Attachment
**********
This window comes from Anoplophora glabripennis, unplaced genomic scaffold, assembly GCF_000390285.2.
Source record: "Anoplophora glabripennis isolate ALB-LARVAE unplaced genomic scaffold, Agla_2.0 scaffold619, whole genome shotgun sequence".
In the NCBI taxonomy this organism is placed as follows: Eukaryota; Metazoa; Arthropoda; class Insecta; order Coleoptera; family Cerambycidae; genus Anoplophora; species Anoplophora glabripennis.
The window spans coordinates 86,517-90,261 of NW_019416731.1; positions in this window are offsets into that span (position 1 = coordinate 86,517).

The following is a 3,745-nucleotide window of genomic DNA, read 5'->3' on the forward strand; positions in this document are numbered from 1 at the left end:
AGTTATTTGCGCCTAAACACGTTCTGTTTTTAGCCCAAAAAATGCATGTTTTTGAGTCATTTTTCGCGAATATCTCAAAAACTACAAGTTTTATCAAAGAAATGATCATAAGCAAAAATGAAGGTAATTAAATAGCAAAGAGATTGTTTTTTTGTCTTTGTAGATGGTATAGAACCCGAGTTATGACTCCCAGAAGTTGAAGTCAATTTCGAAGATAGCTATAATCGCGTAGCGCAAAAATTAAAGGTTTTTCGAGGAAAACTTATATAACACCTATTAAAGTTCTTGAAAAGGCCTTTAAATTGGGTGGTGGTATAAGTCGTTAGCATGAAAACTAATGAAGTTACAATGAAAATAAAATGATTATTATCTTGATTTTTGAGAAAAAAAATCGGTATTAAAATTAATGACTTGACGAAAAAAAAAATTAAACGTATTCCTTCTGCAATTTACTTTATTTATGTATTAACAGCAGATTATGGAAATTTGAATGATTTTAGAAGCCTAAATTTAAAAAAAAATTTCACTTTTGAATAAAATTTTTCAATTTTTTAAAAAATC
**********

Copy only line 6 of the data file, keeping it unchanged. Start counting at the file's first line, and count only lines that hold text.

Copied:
AGTTATTTGCGCCTAAACACGTTCTGTTTTTAGCCCAAAAAATGCATGTTTTTGAGTCATTTTTCGCGAATATCTCAAAAACTACAAGTTTTATCAAAGAAATGATCATAAGCAAAAATGAAGGTAATTAAATAGCAAAGAGATTGTTTTTTTGTCTTTGTAGATGGTATAGAACCCGAGTTATGACTCCCAGAAGTTGAAGTCAATTTCGAAGATAGCTATAATCGCGTAGCGCAAAAATTAAAGGTTTTTCGAGGAAAACTTATATAACACCTATTAAAGTTCTTGAAAAGGCCTTTAAATTGGGTGGTGGTATAAGTCGTTAGCATGAAAACTAATGAAGTTACAATGAAAATAAAATGATTATTATCTTGATTTTTGAGAAAAAAAATCGGTATTAAAATTAATGACTTGACGAAAAAAAAAATTAAACGTATTCCTTCTGCAATTTACTTTATTTATGTATTAACAGCAGATTATGGAAATTTGAATGATTTTAGAAGCCTAAATTTAAAAAAAAATTTCACTTTTGAATAAAATTTTTCAATTTTTTAAAAAATC